Ducati Hyperstrada review

Author: Roland Brown Posted: 24 May 2013

Ducati Hyperstrada

A touring version of the Hypermotard? Some would say that’s impossible; that Ducati’s supermoto styled bad boy could never be converted into the sort of sensible, practical all-rounder required for touring. But that’s what the new Hyperstrada has been created to be — and after a day spent riding it on stunning roads in Tuscany, the concept makes plenty of sense.

Inevitably the two models feel similar in many ways. The Hyperstrada’s 20mm higher handlebars mean its riding position is slightly more upright; the seat is thicker and broader for both rider and pillion. There’s still a slight feeling that you’re almost sitting on the petrol tank, but there’s enough room for a comfortable ride — provided your pillion’s not too big, at least.

The new 821cc liquid-cooled, eight-valve desmo V-twin that Ducati created for this year’s Hyper models was designed to give a broad spread of power, making it excellent for touring use. Its Sport and Touring modes give the full 110bhp output with varying response; Urban cuts the max to 75bhp and softens it further. The light ride-by-wire throttle gave instant pick-up and useable grunt from as low as 4000rpm.

Even in Touring mode the Hyperstrada was quick and responsive. On the few straight roads its screen wasn’t as useful as the Multistrada’s bigger, adjustable equivalent. But it diverted enough breeze from my chest to earn its keep, as the ’Strada stormed towards its 130mph-plus top speed with an addictive V-twin snarl.

On Tuscany’s twisty roads the Ducati was fantastic fun, thanks to its blend of light weight and chuckability. The steel tube frame is almost identical to the Hypermotard’s, but the newcomer’s Kayaba forks give 20mm less travel. Both ends were reasonably soft, so the rear was improved by some turns of its remote preload adjuster.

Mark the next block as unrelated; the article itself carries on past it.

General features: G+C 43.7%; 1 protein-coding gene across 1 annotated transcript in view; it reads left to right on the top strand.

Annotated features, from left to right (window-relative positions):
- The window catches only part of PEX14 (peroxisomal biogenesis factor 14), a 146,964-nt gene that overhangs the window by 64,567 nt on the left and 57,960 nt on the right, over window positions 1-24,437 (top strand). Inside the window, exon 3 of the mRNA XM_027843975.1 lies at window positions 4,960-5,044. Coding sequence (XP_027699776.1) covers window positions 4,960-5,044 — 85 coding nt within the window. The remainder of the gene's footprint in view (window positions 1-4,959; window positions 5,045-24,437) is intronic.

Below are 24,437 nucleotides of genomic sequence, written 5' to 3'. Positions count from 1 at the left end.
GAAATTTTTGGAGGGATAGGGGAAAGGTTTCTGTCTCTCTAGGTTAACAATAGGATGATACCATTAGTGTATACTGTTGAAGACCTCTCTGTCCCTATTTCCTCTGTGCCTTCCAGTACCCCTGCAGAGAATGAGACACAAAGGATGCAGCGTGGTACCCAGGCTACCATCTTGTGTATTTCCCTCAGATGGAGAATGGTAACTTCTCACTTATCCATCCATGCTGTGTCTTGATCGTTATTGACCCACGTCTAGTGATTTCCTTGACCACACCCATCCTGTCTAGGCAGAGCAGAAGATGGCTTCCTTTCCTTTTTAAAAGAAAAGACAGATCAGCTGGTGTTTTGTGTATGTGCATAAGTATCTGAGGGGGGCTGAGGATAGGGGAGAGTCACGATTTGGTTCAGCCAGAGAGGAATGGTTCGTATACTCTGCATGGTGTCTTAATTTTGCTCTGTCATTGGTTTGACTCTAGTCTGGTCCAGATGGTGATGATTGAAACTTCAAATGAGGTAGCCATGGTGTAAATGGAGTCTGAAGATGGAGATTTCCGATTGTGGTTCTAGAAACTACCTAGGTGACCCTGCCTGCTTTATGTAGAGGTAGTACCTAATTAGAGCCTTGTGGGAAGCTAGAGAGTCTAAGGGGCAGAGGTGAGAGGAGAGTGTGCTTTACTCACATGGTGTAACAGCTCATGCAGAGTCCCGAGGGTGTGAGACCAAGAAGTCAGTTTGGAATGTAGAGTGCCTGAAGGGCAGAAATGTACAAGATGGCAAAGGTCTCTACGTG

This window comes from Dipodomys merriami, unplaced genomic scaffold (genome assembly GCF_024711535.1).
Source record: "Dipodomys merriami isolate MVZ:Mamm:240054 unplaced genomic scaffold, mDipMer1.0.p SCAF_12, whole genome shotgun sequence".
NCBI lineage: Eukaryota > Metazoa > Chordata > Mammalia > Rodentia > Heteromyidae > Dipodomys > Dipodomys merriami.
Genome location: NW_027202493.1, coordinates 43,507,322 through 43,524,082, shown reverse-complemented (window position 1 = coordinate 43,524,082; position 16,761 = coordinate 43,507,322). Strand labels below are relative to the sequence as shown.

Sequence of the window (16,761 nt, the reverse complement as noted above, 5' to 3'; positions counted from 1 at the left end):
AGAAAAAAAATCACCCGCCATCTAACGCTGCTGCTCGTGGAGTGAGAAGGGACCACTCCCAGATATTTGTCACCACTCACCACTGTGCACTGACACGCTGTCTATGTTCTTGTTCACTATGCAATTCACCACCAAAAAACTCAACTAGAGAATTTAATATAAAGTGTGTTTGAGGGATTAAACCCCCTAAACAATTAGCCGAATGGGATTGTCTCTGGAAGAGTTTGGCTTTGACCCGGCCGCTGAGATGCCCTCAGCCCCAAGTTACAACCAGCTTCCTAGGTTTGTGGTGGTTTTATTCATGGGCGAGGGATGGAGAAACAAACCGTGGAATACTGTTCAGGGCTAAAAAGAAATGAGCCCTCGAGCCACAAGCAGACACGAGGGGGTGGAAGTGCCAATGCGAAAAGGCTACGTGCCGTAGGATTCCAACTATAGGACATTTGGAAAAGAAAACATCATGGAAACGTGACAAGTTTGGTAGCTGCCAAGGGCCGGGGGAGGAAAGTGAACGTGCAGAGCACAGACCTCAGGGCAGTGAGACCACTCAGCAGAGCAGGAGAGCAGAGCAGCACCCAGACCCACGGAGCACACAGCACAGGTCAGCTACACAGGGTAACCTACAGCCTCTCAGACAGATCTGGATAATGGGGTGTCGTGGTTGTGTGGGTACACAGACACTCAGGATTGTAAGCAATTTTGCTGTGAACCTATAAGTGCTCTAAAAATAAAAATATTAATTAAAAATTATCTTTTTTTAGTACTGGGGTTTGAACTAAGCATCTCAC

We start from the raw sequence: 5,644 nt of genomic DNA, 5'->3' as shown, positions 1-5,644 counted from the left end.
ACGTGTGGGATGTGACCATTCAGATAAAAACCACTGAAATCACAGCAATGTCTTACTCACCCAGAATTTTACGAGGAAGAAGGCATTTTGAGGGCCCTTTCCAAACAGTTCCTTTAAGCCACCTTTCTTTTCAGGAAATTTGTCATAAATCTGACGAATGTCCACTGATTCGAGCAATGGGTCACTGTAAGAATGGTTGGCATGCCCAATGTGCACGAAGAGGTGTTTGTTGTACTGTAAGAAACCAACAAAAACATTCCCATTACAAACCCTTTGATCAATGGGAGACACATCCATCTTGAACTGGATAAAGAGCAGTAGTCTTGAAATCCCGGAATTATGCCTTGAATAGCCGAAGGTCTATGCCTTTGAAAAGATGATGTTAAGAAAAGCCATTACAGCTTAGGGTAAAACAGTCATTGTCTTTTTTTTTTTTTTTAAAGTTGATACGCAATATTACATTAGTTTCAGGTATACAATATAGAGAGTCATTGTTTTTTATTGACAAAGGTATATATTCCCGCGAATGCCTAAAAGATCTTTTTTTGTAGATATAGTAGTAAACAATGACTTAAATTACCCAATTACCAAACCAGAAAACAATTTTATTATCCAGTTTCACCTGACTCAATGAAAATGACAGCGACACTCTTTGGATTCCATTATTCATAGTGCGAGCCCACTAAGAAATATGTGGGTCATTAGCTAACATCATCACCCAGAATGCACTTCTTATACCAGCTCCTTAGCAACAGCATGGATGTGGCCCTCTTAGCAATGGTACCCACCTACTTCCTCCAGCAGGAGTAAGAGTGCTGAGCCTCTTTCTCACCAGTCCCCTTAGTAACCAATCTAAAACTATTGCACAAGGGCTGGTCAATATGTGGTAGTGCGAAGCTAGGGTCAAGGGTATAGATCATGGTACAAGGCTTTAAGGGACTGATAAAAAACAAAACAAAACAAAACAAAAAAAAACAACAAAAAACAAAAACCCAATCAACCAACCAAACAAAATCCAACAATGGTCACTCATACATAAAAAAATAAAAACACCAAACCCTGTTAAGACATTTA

The lower front end meant the bike handled better than the Hypermotard, steering with a light and neutral feel that made it fun for flicking through the turns. Ride quality was good; stopping power from ABS-equipped Brembo Monoblocs immense. Pirelli’s dual-purpose Scorpion Sport tyres gripped well too.

The Hyperstrada looks like being one of Ducati’s most practical bikes. Its 16-litre tank and 50mpg-plus economy should give a range of over 150 miles. Then there are those panniers, which are made from a blend of ABS and nylon, have 25 litre capacity and close via zips. They’re not secure or all that big but they’ll still be mighty useful.

Having begun the day wondering whether Ducati were pushing their luck by giving this tweaked and accessorised Hypermotard a new name, I ended it captivated by one of the most enjoyable and impressive bikes of the year. The Hyperstrada isn’t cheap at £10,650, and it won’t match the comfort of a full blown tourer, especially if you’re two-up. But it’s an improbably versatile machine with heaps of performance and a character all its own.

+ Points — Quick, sweet handling and reasonably practical

- Points — Not the roomiest of tourers, or the cheapest




110bhp, 66 ft.lbs

Wet weight


Seat height



White, red